Jordan & Gilbert, 1886
he Madtom catfishes
of North America are well suited to aquarium life as most are
of moderate size. As some of this genera have very limited ranges
some are on the protected list and as such the collector would
need to have the information at hand as whether collecting of
a certain species would be permitted.
N. nocturnus inhabits sand-gravel
riffles and runs near debris and among tree roots along undercut
banks in creeks to large rivers. They feed on aquatic insects
dominated by mayflies, caddisflies, midges, and blackflies.
The main talking point of madtoms is
the venom contained in the dorsal and pectoral spines of this
genus which can give a very nasty sting, it is a venomous toxin
that forms part of the mucus coating on these spines. In some
cases this can last a few hours with swelling of the infected
area. This of course is a deterrent to large predators to keep
well away and is an excellent defense mechanism. Jason Leaman
from Pennsylvania talks about a close species in N. insignis
and he states that "if you get stung by the Stonecat,
the best relief right away ironically is to rub the wound onto
the fish (anywhere you won't get stung again). I have never
had the sting last more than about 30 seconds. Its really not
too painful, however throbs a bit briefly. I don't know how
long it would actually last if I didn't use the Stonecats own
medicinal value of its oily flesh"
The freckled madtom looks similar to
the Tadpole madtom (Noturus
gyrnus) but is more slender, more freckled and is distinguished
by the protruding upper jaw. Taylor
(1969: 79-81) noted that the species is variable and tends to
form distintive localised populations.
This species is moderately robust. The head
is depressed, rounded above with the upper jaw overhanging the
lower. 4 pairs barbels. Pectoral fin spine with anterior edge
smooth, posterior edge roughened or with 3-5 serrations, poison
gland at base. As with most of this genera, handle with care.
Anal fin is short, 15-20 rays.
Body has a uniform colour of a brown back
with the sides lighter with dark freckles. The belly is yellowish.
The base of the median fins are dusky and lighter towards the
edges, margins are clear.
Can be kept with other stream- dwelling
species such as shiners, minnows and darters.
The Madtoms are well
suited to aquarium life. Provide river gravel and smooth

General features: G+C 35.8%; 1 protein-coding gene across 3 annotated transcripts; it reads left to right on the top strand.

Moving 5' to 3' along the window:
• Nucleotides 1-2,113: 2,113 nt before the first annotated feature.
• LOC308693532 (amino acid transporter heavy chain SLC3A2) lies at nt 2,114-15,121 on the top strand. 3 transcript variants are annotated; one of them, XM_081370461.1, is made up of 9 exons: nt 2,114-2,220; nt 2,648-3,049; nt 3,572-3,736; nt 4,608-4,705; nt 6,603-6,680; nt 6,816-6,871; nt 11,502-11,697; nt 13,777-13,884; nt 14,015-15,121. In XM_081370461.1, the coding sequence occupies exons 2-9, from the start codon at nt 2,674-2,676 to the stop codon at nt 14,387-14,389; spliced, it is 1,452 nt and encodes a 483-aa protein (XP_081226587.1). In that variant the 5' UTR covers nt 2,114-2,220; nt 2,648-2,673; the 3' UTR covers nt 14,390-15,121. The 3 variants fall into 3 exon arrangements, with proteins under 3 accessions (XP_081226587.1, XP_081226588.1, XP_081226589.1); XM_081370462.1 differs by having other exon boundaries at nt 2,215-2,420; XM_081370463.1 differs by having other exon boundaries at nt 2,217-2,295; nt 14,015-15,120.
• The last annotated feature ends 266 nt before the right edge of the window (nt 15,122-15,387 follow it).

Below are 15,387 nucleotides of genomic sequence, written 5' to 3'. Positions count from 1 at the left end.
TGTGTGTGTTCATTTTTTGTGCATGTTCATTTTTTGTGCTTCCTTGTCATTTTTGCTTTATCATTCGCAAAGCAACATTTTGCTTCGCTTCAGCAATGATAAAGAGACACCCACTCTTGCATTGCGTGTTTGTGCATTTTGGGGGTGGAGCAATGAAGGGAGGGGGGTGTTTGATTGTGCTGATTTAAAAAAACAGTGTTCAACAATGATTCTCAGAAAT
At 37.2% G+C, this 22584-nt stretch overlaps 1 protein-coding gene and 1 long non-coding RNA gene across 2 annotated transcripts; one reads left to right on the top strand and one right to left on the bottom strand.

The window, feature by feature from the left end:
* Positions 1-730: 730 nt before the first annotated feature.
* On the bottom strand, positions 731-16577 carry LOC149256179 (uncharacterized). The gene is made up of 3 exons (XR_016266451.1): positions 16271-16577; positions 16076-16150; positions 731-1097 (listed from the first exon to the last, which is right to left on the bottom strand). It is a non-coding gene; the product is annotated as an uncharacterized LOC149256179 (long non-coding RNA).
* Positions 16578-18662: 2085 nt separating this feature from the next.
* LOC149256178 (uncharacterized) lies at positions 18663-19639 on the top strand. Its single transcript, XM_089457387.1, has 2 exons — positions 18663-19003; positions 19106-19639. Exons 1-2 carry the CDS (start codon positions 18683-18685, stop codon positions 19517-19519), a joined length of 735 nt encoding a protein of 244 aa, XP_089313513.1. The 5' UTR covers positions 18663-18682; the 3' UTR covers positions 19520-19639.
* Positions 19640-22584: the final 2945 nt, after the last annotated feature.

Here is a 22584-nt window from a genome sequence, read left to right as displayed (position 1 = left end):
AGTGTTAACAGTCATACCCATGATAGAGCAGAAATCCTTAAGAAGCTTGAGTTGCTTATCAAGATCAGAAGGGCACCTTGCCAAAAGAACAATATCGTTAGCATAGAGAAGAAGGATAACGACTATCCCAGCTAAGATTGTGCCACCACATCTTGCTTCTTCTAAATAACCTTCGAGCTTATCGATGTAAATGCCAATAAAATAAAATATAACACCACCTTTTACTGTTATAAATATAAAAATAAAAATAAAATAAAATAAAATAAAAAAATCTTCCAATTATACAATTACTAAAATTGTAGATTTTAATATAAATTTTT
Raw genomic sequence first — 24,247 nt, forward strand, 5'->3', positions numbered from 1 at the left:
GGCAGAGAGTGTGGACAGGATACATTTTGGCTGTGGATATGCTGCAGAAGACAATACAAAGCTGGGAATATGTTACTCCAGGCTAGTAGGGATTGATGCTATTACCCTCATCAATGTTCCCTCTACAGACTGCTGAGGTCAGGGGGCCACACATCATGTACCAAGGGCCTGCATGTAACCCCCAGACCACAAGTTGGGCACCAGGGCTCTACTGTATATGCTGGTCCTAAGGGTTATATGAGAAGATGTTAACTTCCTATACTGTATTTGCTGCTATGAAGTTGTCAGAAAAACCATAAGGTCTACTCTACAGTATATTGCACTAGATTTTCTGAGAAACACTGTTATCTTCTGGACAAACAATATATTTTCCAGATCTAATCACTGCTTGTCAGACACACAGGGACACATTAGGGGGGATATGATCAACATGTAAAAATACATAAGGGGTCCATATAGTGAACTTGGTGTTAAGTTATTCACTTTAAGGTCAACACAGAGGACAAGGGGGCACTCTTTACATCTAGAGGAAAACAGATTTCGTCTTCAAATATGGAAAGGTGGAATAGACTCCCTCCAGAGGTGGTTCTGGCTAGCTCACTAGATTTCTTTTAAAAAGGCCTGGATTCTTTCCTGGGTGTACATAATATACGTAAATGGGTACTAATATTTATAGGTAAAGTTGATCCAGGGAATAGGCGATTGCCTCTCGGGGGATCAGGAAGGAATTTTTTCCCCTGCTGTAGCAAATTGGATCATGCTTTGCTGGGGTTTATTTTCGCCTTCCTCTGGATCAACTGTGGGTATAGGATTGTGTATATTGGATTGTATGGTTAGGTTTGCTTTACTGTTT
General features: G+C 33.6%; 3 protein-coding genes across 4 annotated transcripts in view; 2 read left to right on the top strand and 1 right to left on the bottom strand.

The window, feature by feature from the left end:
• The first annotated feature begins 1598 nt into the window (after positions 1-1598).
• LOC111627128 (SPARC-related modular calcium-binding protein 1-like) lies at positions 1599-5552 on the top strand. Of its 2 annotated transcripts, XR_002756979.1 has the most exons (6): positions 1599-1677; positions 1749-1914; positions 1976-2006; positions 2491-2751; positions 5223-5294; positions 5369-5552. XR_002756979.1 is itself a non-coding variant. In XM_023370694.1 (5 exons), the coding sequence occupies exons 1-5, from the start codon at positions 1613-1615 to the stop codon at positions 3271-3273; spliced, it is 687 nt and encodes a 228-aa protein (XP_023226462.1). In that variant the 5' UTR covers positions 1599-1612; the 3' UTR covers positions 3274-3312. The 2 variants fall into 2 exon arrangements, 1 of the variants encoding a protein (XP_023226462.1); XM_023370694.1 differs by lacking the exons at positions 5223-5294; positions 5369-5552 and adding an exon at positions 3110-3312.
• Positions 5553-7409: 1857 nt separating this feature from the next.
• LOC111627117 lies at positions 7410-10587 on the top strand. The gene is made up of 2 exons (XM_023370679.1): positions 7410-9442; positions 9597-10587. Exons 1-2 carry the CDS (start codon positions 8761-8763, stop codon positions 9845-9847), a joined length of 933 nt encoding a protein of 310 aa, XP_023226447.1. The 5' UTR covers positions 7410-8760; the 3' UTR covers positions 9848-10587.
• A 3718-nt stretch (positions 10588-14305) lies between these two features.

rounded stones for hiding places during the day. A power
filter at one end of the tank will provide the conditions
of a flowing stream for these catfish. Can be housed with
other North American fishes such as minnows, darters and
As far as I am aware, no madtoms have been
bred in the U.K.but some successes have been recorded in the U.S.
and Canada. Spawning's can takes place in Spring or Summer with
higher temperatures to trigger the spawning. They exhibit parental
care, with the male or both sexes guarding the clutch.
The life expectancy is three to four
years and they will be sexually mature in two years.
Ripe females of N. nocturnus have
been collected in late May in Arkansas. Nests have been found
in beer cans in shallow riffles with reduced flow at a water temperature
of 77°F (25°C) Clutches
range from 47-154 eggs. Nests are guarded by a single male and
they hatch within 139-161 hours at the temperature mentioned above.
|Not recorded but usually
the females are more rotund.
They like most meaty food, such as cut-up
earth worms, frozen blood worm and prawns. They will also take
tablet and pellet foods. A varied diet will keep them in optimum
Greek, noton = back + Greek, oura = tail; refering to
the position of the tail over the back.
nocturnus meaning nocturnal, referring to the dark colouration.
The paired fins just behind
primary rayed fin(s) on top of the body.
Anal fin: The median, unpaired, ventrally
located fin that lies behind the anus, usually on the
posterior half of the fish.
and D. Pauly. Editors.
2009.FishBase. World Wide Web electronic publication.
www.fishbase.org, version (05/2012).
The Audubon Society Field guide to North American
Fishes, Whales & Dolphins. Alfred A. Knopf, New York.
Schleser David M.;
North American Native Fishes for the Home Aquarium. Barron's
Educational Series. Inc. 1998. 169 p.
Robinson Henry W.; Buchanan
Thomas M.; Fishes
of Arkansas. The University of Arkansas Press. 536p.
Smith Philip W.;
The fishes of Illinois. University of Illinois Press.
Urbana and Chicago. 313p.
© Larry M. Page